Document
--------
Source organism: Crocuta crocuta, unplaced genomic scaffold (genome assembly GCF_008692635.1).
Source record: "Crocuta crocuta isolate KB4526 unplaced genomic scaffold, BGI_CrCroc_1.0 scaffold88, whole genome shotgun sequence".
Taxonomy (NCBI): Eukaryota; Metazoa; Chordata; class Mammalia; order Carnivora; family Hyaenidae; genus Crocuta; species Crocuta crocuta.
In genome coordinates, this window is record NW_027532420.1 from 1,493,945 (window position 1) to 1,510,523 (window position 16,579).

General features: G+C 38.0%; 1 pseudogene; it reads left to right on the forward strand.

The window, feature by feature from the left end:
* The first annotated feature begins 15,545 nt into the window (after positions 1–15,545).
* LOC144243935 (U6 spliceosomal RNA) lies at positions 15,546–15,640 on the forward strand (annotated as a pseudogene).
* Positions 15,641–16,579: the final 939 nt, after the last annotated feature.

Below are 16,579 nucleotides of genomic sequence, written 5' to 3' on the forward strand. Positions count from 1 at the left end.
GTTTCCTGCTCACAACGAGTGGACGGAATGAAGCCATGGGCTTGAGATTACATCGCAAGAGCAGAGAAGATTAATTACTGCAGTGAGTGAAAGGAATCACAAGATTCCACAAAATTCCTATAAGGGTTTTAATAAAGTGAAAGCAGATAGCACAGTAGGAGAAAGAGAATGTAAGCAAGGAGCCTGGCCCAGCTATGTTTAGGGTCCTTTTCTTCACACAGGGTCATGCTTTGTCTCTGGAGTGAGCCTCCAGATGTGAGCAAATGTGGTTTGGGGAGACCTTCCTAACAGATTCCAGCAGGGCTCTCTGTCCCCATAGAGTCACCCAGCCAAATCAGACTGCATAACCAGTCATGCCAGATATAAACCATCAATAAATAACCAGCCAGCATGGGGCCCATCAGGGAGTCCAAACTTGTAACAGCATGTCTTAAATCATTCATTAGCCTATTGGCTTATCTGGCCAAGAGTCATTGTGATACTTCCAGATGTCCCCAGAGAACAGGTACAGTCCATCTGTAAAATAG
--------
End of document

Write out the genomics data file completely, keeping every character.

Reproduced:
Source organism: Crocuta crocuta, unplaced genomic scaffold (genome assembly GCF_008692635.1).
Source record: "Crocuta crocuta isolate KB4526 unplaced genomic scaffold, BGI_CrCroc_1.0 scaffold88, whole genome shotgun sequence".
Taxonomy (NCBI): Eukaryota; Metazoa; Chordata; class Mammalia; order Carnivora; family Hyaenidae; genus Crocuta; species Crocuta crocuta.
In genome coordinates, this window is record NW_027532420.1 from 1,493,945 (window position 1) to 1,510,523 (window position 16,579).

General features: G+C 38.0%; 1 pseudogene; it reads left to right on the forward strand.

The window, feature by feature from the left end:
* The first annotated feature begins 15,545 nt into the window (after positions 1–15,545).
* LOC144243935 (U6 spliceosomal RNA) lies at positions 15,546–15,640 on the forward strand (annotated as a pseudogene).
* Positions 15,641–16,579: the final 939 nt, after the last annotated feature.

Below are 16,579 nucleotides of genomic sequence, written 5' to 3' on the forward strand. Positions count from 1 at the left end.
GTTTCCTGCTCACAACGAGTGGACGGAATGAAGCCATGGGCTTGAGATTACATCGCAAGAGCAGAGAAGATTAATTACTGCAGTGAGTGAAAGGAATCACAAGATTCCACAAAATTCCTATAAGGGTTTTAATAAAGTGAAAGCAGATAGCACAGTAGGAGAAAGAGAATGTAAGCAAGGAGCCTGGCCCAGCTATGTTTAGGGTCCTTTTCTTCACACAGGGTCATGCTTTGTCTCTGGAGTGAGCCTCCAGATGTGAGCAAATGTGGTTTGGGGAGACCTTCCTAACAGATTCCAGCAGGGCTCTCTGTCCCCATAGAGTCACCCAGCCAAATCAGACTGCATAACCAGTCATGCCAGATATAAACCATCAATAAATAACCAGCCAGCATGGGGCCCATCAGGGAGTCCAAACTTGTAACAGCATGTCTTAAATCATTCATTAGCCTATTGGCTTATCTGGCCAAGAGTCATTGTGATACTTCCAGATGTCCCCAGAGAACAGGTACAGTCCATCTGTAAAATAG